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Pet Blog

Understanding All Your Cat’s Meows and Sounds


Cats can be TALKATIVE, and until someone develops an English-Cat Dictionary, we’re here to help you translate all those meows, purrs, and everything in between into messages you can understand.

Understanding cat communication can be tricky! A purr can mean different things when paired with different body postures. Plus, do you know the difference between a chirp and a trill? Let’s break down some of the most common feline vocalizations so that your conversations with your cat can become a two-way street.


This one’s a classic! We all learned that cats go “meow” back in our old picture books, but adult cats actually meow mostly for our benefit.

Kittens have plenty of unique meows and chirps to tell their moms exactly what they need, but wild adult cats typically stop meowing as they grow up and use body language for most of their communication. Domestic cats, however, keep meowing so that we can keep up with their conversation. (Maybe our cats learned to talk back after listening to us tell them about work drama for the hundredth time…)

Since meows are a sound cats make for humans, they’re typically a sign that cats want our attention—like when they want snacks or their favorite toy that’s stuck under the couch. If the meows are longer and more plaintive, they might be complaining about something painful—or just saying they stepped in water and their paw is wet. And of course, a meow can be a friendly greeting saying “Hey! You’re finally home!”

You might also notice that older cats crank the volume up to 11 on their meows—a side effect of their fading hearing.


That signature throaty rumble is a sound of comfort for cats and their people. (Does anyone else put on recorded cat purrs instead of white noise or is that just us?) Purring while they’re being petted or curled up at your side is one of the surest signs that your cat feels safe and happy.

In some cases, cats can also self-soothe by purring. In the same way that you might hum a tune or mutter to yourself when you’re doing something that makes you anxious, your cat might purr to calm their own nerves. Pay attention to the nonverbal signs they’re giving you—if their ears are pulled back or their body is tense, they’re probably concerned about something.

Chirps and Trills

These sweet vocalizations are the sounds of a perky cat! Chirps are short, chirpy meows, and trills sound like a sing-songy combination of a meow and a purr. These sounds can be a cheerful greeting or a request saying “Follow me!” These are also sounds that cats use to communicate with each other and might be familiar if you live in a multi-cat household.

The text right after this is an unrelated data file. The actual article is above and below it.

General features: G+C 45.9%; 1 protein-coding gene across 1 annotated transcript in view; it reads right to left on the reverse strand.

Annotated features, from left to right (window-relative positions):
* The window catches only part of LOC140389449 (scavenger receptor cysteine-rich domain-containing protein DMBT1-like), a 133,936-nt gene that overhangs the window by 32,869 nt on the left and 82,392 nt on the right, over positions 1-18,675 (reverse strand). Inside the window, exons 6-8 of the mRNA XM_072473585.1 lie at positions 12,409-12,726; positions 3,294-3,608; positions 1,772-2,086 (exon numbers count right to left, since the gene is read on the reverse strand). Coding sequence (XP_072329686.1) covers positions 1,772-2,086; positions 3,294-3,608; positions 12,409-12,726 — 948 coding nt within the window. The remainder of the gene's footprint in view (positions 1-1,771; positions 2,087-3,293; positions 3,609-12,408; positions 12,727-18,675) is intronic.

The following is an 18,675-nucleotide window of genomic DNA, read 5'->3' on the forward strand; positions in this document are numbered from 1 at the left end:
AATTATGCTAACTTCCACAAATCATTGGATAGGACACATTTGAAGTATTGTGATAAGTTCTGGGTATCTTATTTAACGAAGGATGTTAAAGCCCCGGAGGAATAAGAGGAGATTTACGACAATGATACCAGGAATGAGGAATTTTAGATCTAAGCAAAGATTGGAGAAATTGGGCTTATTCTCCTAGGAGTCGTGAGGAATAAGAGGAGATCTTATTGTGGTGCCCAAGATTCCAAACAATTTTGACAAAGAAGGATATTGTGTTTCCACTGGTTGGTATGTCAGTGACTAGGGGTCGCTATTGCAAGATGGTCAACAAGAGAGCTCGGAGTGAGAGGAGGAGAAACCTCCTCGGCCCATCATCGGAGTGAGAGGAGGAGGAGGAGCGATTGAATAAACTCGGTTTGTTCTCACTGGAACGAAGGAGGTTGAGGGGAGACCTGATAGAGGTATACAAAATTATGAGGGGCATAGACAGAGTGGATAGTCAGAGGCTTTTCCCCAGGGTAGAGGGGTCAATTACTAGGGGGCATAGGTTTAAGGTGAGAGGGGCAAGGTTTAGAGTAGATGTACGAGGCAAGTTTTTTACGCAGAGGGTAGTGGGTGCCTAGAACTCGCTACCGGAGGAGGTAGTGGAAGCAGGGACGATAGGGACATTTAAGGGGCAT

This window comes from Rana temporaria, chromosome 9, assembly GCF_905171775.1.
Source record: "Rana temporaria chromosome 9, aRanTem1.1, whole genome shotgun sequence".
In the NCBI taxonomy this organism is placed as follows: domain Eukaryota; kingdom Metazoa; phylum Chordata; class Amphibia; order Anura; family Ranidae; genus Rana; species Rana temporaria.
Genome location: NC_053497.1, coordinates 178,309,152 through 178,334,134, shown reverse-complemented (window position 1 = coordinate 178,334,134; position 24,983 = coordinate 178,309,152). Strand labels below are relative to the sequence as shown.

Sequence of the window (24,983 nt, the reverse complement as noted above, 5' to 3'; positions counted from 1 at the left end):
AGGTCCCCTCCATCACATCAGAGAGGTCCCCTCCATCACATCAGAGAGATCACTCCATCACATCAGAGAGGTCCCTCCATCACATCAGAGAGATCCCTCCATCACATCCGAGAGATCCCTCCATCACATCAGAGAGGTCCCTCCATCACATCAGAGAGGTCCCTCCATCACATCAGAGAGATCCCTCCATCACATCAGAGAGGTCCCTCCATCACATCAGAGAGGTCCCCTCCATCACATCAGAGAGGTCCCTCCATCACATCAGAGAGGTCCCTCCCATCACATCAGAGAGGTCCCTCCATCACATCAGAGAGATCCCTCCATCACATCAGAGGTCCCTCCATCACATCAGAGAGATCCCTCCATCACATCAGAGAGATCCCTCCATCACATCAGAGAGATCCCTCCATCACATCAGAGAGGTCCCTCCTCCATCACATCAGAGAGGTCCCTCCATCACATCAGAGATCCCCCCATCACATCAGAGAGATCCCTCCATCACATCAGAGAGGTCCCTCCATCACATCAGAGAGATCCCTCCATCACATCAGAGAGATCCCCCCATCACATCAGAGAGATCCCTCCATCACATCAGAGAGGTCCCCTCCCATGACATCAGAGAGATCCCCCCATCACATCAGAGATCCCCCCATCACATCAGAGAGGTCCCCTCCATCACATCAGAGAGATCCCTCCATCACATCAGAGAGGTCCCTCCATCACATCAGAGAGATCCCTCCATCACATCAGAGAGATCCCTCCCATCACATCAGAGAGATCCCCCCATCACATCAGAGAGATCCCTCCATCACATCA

Have you ever heard your cat chatter? This sounds like an abrupt, stuttering series of short, mumbled chirps. It’s hard to describe, but very distinctive once you hear it!

Chattering is usually reserved for the times when your cat has seen really tempting prey—but they’re stuck behind the window and can’t get to it. The next time your cat is trying to paw their way through the glass to catch a squirrel, listen for the chatter!


The yowl is the louder, longer, and unhappier version of the meow. These plaintive calls are a clear and obvious complaint that something is very wrong as far as your cat is concerned. The cause for this can vary wildly from painful medical conditions to male or female cats’ howling mating calls to good old-fashioned late night boredom.

Hisses and Growls

Cats aren’t afraid to set boundaries, and they do that with a whole range of angry sounds. Growling, hissing, and spitting can all tell you that your cat did NOT agree to receive that tummy rub! Hissing can happen any time your cat feels scared or threatened and is especially common among nervous cats. Growling and snarling are usually territorial responses to let a stranger know that they aren’t welcome on your cat’s turf.

It’s also important to note that any sudden and unusually excessive meowing can be a red flag! Excessive vocalization can be a sign that your cat is in pain, so don’t be afraid to have your vet check on your pet’s health if you’re at all concerned.

You could fill a book (or two, or twelve) with everything there is to know about cat behavior, but with these basics under your belt, you’re on the road to becoming a cat whisperer! Now you have many wonderful years ahead of you of (unfortunately) knowing exactly what your cat means when they meow for you to clean their litter box.